Portrait of UC Berkeley namesake no longer on display in Doe Library

wide shot of heyns reading room with students
Students work near the portrait of George Berkeley, far right, in Doe Library’s Roger W. Heyns Reading Room in early July. (Photo by Jami Smith/UC Berkeley Library)

This week, the UC Berkeley Library took down a portrait of George Berkeley that was on display in Doe Library.

The removal of the "Portrait of George Berkeley" begins
The portrait is removed on July 24. (Photo by Sukhjit Johal/UC Berkeley Library)

The artwork was removed from the Roger W. Heyns Reading Room because of views held by George Berkeley that contradict the values of the university and the Library, according to Library leadership.

George Berkeley was a renowned Irish-born philosopher, thinker, and writer. He also was a slave owner who held ideas that supported and advanced slavery and racial discrimination. Removing the portrait supports the Library’s ongoing goal of making its spaces more welcoming for everyone, leaders said.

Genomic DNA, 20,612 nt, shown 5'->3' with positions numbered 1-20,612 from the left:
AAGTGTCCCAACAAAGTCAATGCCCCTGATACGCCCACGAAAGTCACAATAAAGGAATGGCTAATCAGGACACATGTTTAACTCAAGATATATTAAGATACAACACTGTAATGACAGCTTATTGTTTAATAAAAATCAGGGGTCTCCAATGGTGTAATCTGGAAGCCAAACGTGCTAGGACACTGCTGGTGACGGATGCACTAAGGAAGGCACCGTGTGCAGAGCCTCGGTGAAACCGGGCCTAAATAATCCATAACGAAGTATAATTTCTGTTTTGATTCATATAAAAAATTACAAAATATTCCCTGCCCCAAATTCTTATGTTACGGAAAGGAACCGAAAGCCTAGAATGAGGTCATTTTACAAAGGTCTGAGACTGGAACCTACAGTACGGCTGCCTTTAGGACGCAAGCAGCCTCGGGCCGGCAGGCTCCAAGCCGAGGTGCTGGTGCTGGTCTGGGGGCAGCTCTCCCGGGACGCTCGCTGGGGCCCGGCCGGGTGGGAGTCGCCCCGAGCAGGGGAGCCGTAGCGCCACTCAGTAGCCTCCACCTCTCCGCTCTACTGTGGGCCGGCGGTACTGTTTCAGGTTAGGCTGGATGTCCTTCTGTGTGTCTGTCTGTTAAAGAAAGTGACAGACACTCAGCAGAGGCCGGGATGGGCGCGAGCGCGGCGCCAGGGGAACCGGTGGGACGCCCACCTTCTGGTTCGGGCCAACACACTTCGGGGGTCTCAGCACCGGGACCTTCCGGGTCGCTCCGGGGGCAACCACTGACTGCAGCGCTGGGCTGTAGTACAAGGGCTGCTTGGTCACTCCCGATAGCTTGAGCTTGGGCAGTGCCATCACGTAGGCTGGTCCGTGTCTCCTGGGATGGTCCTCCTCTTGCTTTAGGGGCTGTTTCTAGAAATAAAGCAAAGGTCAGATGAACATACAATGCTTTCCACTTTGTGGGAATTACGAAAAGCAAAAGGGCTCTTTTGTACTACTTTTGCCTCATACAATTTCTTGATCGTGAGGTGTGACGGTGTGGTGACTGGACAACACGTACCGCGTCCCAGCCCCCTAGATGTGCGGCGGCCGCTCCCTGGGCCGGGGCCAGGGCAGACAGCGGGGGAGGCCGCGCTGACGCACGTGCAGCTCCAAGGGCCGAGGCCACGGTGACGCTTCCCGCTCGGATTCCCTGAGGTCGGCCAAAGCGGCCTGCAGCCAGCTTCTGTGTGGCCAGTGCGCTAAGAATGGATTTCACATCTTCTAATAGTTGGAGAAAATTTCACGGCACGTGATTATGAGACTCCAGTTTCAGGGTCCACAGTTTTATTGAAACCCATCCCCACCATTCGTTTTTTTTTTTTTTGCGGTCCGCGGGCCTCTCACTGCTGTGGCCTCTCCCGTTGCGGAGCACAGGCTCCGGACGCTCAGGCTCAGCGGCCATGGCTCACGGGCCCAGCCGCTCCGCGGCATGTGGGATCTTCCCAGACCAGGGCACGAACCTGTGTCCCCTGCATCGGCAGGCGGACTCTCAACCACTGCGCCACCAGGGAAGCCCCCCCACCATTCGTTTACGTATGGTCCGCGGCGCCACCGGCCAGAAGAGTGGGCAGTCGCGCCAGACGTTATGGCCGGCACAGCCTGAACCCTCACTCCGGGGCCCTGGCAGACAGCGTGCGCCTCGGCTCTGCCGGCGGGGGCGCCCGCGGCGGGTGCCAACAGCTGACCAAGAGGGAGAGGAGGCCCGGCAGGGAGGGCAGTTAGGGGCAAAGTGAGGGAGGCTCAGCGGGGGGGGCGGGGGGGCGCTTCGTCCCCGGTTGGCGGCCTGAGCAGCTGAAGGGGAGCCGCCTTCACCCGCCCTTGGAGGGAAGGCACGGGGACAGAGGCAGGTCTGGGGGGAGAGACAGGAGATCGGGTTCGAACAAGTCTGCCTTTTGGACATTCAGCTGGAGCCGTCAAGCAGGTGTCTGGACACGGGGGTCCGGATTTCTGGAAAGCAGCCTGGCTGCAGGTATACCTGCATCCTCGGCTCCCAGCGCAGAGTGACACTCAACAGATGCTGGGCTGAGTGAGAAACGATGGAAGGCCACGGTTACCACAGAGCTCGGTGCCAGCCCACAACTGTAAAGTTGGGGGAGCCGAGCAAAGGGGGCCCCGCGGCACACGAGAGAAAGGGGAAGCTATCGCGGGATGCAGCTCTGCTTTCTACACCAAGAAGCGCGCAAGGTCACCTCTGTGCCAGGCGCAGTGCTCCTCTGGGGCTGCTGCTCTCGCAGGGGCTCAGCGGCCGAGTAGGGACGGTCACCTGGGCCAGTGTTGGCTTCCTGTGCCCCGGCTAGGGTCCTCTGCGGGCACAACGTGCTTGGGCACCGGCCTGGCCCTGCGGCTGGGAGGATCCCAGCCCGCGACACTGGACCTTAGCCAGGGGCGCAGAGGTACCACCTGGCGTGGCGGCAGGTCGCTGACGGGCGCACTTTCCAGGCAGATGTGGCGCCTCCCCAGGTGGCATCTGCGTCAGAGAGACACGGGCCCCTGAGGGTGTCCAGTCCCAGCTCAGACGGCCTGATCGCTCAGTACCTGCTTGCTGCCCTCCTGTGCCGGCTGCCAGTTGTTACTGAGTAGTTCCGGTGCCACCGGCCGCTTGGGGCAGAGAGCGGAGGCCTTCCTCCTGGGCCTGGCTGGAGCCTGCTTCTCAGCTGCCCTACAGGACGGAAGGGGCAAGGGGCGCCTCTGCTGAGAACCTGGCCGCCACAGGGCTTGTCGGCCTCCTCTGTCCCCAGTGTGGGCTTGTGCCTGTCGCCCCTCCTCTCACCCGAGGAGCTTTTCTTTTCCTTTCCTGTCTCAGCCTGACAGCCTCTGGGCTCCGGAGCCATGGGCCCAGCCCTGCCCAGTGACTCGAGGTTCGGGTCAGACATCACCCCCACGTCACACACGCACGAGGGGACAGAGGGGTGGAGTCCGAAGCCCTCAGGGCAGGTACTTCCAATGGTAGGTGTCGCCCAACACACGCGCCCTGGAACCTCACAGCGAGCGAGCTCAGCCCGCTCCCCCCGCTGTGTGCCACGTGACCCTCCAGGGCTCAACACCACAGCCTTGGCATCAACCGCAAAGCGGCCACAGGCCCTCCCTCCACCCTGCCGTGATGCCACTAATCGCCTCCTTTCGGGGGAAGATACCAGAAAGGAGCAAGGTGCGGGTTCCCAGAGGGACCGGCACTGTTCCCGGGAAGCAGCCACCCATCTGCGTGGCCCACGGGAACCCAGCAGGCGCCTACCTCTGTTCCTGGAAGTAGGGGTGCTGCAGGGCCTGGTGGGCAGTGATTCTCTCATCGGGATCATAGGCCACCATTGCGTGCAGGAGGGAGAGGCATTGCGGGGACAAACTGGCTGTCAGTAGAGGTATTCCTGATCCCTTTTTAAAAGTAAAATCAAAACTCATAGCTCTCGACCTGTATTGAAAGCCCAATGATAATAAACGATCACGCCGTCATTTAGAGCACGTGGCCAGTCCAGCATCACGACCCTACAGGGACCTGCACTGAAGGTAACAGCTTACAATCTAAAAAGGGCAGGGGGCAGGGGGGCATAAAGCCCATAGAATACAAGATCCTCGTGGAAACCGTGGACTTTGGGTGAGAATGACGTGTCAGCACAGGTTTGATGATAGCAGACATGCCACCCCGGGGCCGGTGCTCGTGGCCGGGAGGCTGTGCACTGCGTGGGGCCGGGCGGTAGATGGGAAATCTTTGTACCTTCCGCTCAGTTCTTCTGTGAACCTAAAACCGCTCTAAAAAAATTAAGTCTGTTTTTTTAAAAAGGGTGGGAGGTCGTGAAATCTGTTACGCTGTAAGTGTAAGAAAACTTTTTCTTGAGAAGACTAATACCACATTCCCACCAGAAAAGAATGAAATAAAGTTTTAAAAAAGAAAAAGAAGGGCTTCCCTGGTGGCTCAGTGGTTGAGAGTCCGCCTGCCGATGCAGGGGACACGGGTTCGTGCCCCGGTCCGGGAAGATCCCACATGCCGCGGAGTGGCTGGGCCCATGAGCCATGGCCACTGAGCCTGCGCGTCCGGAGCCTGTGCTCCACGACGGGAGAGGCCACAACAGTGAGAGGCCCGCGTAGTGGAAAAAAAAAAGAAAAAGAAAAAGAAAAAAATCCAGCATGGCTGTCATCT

The proposal to remove the portrait aligns with the process for adding and removing artistic and cultural works on display at the Library, and was endorsed by Library leaders; the subgroup of the Library’s Equity and Inclusion Committee focused on inclusive spaces; Benjamin E. Hermalin, UC Berkeley’s executive vice chancellor and provost; and Dania Matos, vice chancellor for equity and inclusion.

The portrait, painted by John F. Weir, was to be returned to the UC Berkeley Art Museum and Pacific Film Archive, which had temporarily loaned it to the Library.